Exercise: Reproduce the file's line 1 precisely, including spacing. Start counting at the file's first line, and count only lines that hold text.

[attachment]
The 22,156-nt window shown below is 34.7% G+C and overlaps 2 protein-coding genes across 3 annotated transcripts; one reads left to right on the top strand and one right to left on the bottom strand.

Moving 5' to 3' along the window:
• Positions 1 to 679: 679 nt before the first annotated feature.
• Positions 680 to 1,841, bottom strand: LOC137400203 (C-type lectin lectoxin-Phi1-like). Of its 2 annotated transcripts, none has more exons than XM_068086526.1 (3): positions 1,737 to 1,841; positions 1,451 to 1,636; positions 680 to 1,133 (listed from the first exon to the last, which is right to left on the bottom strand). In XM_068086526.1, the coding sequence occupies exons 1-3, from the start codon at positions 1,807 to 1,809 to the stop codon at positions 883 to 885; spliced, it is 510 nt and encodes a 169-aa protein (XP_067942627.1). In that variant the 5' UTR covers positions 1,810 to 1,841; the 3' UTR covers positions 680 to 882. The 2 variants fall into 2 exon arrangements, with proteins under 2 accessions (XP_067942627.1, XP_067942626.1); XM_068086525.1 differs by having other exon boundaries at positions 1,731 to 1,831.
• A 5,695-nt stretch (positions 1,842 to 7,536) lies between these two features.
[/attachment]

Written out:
The 22,156-nt window shown below is 34.7% G+C and overlaps 2 protein-coding genes across 3 annotated transcripts; one reads left to right on the top strand and one right to left on the bottom strand.